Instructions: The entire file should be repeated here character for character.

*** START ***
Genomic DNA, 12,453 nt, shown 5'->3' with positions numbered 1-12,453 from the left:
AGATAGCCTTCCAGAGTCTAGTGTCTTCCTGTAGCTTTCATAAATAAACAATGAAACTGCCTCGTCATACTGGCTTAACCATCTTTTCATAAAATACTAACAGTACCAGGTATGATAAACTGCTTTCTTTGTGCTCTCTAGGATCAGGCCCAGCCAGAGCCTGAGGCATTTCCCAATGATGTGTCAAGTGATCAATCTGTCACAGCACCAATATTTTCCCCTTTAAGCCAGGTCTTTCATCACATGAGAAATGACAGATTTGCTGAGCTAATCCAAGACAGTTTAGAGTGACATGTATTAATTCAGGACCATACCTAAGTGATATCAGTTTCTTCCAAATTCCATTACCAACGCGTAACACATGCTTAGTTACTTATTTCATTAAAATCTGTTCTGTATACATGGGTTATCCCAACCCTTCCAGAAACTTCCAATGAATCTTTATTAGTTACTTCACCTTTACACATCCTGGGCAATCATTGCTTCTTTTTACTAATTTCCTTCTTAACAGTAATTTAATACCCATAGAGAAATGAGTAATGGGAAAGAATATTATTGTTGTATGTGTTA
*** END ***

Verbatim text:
Genomic DNA, 12,453 nt, shown 5'->3' with positions numbered 1-12,453 from the left:
AGATAGCCTTCCAGAGTCTAGTGTCTTCCTGTAGCTTTCATAAATAAACAATGAAACTGCCTCGTCATACTGGCTTAACCATCTTTTCATAAAATACTAACAGTACCAGGTATGATAAACTGCTTTCTTTGTGCTCTCTAGGATCAGGCCCAGCCAGAGCCTGAGGCATTTCCCAATGATGTGTCAAGTGATCAATCTGTCACAGCACCAATATTTTCCCCTTTAAGCCAGGTCTTTCATCACATGAGAAATGACAGATTTGCTGAGCTAATCCAAGACAGTTTAGAGTGACATGTATTAATTCAGGACCATACCTAAGTGATATCAGTTTCTTCCAAATTCCATTACCAACGCGTAACACATGCTTAGTTACTTATTTCATTAAAATCTGTTCTGTATACATGGGTTATCCCAACCCTTCCAGAAACTTCCAATGAATCTTTATTAGTTACTTCACCTTTACACATCCTGGGCAATCATTGCTTCTTTTTACTAATTTCCTTCTTAACAGTAATTTAATACCCATAGAGAAATGAGTAATGGGAAAGAATATTATTGTTGTATGTGTTA